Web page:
Help:Making Imagebox Images

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This is an {{Itembox}}
Chucklefish fish.png

Above is an Itembox image.
53 x 59 pixels

This guide covers the details of making images for the {{Itembox}}. This is a valuable part of any item page, even for bare-bone stubs, and should be among the first things contributed to an item-page.

To the right is an example of the {{Itembox}} template, the central focal point of which is the image as it is found in game. This guide assumes the reader has operational knowledge of their choice of image editing program, focusing instead on methods than detailed steps.

  1. Locate the item sprite in question
    Here is a guide on unpacking game assets
    Raw game sprites vary in size, but are typically in itemname.png format
  2. Crop the image closely to the sprite
    For animated sprites, see below for details
  3. Scale the image up by the proper factor
    See below for details on how to find this number
    Here is a guide on resizing game sprites properly
  4. Optimize your newly created icon to an indexed GIF or PNG format
    Here is a guide for optimizing pixel-art
    PNG images are the stylistic standard on this wiki for non-animated images
    Lower case file extensions are the stylistic standard on this wiki, and should always be used
  5. Save your image in Page_Name format (very important!)
    If properly optimized, your new image should typically be smaller than 1KB
    Be sure to save with transparency
  6. Upload your new icon to the wiki
    Here is a guide on uploading images to this wiki
    Be sure the image is uploaded with the correct file name!

Finding the right scaling factor

The Itembox can accommodate image-heights up to 110px. It is rare to have a game sprite taller than 110px. For clarity, the image should be as large as it reasonably can. In those instances where the width is the deciding factor, use your best judgement to keep the image inside the box.

When the height is the determining factor, follow this criteria:

  • The scale factor should always be 1, 2, 3, or 4 (100%, 200%, 300%, or 400%)
  • Never scale the image up more than 4 times, smaller items should be kept small (400%)
  • Never scale the image by a decimal, pixel-widths should be consistent across the entire image
  • Choose the largest scale factor possible

In the example to the top right, the image isn't scaled above 1. If the image was scaled to 2, the height of the image would be 118px, exceeding the 110px limit by only 8 pixels.

When the sprite is taller than 110px, which is extremely uncommon, scale the image down so that the height is precisely 110px. Detail in the image will be lost; keeping the height at 110px will prevent excess loss. Even in these circumstances, keep the image aliased to maintain consistency between pages.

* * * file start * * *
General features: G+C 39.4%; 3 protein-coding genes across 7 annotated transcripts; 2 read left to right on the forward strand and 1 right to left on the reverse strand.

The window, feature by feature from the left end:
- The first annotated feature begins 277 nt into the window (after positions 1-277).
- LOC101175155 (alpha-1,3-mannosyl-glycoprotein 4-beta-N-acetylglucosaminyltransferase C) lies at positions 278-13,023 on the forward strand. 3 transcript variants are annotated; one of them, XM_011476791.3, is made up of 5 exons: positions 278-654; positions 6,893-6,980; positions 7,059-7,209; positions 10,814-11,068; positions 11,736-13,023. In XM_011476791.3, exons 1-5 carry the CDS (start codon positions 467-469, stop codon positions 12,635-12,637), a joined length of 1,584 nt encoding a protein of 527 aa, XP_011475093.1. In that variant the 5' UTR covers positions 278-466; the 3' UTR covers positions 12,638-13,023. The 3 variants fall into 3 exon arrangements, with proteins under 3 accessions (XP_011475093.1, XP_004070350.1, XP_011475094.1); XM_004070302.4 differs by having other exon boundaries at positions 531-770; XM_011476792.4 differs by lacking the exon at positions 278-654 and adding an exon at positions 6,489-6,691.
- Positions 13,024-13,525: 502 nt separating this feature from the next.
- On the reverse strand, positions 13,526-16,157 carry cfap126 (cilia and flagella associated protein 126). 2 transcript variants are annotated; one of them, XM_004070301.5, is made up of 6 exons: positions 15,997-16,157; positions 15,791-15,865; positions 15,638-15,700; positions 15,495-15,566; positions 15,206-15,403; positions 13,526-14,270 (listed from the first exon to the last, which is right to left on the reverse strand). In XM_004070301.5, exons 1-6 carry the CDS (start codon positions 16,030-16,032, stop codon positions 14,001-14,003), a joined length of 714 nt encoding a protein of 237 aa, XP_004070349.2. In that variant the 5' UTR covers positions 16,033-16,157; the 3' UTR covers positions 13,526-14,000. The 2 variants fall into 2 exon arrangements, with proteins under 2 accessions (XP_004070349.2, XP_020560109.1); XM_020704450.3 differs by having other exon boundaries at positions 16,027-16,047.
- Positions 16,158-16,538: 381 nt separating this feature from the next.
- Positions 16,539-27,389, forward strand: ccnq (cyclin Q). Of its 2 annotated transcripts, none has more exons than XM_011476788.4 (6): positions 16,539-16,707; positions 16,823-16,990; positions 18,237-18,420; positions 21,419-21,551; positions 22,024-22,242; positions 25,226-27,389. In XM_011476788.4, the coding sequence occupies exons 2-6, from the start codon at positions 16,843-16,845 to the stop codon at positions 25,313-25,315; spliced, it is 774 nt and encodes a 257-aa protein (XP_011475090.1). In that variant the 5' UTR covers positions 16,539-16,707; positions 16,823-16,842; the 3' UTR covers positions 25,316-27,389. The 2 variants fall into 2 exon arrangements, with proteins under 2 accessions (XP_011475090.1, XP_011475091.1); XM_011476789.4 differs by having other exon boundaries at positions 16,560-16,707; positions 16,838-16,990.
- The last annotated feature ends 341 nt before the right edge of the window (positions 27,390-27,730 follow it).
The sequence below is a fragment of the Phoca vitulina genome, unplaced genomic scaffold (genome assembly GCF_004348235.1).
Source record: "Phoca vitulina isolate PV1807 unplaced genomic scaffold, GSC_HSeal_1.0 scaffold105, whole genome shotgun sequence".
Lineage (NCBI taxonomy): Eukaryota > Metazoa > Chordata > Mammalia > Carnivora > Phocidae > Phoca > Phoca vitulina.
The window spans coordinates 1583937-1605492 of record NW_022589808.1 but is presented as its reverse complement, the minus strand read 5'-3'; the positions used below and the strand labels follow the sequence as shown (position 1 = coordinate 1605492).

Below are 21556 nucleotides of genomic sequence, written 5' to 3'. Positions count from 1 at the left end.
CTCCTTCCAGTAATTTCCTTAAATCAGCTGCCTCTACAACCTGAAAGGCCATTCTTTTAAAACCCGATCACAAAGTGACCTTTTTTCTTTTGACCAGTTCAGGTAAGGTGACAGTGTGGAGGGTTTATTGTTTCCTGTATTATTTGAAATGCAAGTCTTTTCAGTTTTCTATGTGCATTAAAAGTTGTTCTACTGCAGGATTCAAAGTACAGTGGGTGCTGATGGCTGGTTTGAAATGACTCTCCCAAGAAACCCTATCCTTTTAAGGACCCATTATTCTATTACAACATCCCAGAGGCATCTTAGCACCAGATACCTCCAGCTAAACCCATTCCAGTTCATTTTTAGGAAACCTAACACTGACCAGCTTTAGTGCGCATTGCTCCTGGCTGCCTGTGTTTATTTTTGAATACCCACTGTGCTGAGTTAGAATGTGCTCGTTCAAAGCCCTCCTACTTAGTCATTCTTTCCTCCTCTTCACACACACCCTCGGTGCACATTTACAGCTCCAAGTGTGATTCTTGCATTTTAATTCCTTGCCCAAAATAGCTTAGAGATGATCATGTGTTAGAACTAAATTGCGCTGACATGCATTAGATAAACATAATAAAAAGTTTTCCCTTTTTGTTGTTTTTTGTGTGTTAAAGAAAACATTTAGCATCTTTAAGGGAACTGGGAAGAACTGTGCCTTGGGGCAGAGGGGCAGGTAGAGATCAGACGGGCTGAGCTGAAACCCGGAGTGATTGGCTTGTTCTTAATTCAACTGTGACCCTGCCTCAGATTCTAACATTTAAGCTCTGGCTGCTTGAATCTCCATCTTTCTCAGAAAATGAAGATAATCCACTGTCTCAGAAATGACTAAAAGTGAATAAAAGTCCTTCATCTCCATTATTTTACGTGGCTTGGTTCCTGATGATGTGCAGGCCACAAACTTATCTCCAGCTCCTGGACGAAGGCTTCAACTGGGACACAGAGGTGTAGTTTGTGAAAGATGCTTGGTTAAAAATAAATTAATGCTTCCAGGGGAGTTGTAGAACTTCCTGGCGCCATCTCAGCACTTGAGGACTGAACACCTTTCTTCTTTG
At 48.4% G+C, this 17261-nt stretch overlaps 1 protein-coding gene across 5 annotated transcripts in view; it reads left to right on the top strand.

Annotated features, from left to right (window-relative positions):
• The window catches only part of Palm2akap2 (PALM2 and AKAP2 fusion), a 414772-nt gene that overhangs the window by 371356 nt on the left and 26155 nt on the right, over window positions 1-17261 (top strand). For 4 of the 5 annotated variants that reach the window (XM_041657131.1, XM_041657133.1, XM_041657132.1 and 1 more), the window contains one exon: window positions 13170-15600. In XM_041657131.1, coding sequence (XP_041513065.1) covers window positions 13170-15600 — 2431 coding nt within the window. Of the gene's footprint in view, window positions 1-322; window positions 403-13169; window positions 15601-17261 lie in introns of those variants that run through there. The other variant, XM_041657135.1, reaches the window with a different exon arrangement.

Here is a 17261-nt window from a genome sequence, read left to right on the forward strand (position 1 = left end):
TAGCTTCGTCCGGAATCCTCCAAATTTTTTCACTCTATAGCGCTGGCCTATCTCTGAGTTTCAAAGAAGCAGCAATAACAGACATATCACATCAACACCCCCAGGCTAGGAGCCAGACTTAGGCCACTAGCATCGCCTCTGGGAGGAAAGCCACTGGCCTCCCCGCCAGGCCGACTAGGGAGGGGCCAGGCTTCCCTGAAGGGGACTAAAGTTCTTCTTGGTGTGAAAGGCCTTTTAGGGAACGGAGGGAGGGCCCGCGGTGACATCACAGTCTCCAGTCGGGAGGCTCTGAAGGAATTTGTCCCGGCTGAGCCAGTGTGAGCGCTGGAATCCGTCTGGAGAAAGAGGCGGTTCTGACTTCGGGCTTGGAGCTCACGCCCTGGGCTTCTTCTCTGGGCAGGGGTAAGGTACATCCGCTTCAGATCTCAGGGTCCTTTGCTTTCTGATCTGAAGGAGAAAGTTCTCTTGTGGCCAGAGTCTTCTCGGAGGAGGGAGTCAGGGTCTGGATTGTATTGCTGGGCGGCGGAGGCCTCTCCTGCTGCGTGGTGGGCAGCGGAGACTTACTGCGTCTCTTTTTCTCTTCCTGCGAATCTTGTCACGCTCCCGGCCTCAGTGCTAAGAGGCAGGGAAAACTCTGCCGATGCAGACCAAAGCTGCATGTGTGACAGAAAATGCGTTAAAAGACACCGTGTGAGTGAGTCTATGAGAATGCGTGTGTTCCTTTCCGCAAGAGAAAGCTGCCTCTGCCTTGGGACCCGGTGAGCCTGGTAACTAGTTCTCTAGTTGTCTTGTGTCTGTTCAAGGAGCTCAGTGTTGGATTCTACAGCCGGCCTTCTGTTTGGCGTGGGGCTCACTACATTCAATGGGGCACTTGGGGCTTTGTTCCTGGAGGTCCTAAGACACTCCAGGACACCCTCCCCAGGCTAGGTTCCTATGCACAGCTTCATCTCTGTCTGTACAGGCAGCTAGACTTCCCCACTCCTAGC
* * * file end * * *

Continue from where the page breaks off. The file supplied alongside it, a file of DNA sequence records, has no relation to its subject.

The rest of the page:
Animated images

Animated images should only be uploaded by users who understand the workings of animated gifs, and how to fabricate them in their editing program of choice.

Sprites for animated in-game objects are true sprite-sheets, with each frame of the animation side-by-side in the same image. Keep in mind that sometimes not every sprite in the sheet is used in the animation.

When making animated gifs, open the associated .frames file, responsible for defining the sprite's used frames. Here is an example of one of these files:

  "frameGrid" :
    "size" : [32, 24],
    "dimensions" : [5, 1],
    "names" : [
      [ "default.0", "default.1", "default.2", "default.3", "default.4" ]

  "aliases" : {
    "default.default" : "default.0"

The two things that are needed from this file are:

This designates the width and height (respectively) of each frame
Keep in mind this may include transparent space that should be cropped out for the Imagebox
In the above example, each frame is 32px by 24px
This indicates the number of frames used
Frames are read left-to-right, then down a row if multiple rows (like a book)
In the above example, 5 frames are used on one row

It is necessary to open a second file, the item's associated .object file to determine the length of the animation:

  "orientations" : [
      "image" : "example.png:<frame>",
      "imagePosition" : [1, 0],
      "frames" : 5,
      "animationCycle" : 0.5,
      "anchors" : [ "background" ]

This is a small segment of the a .object file, with the final pieces of information:

Both files agree there are 5 frames, but they are declared in different ways
This is the total length of the animation
Not all animated sprites loop at the same speed
In this example one loop is 0.5 seconds, or 0.1 seconds per frame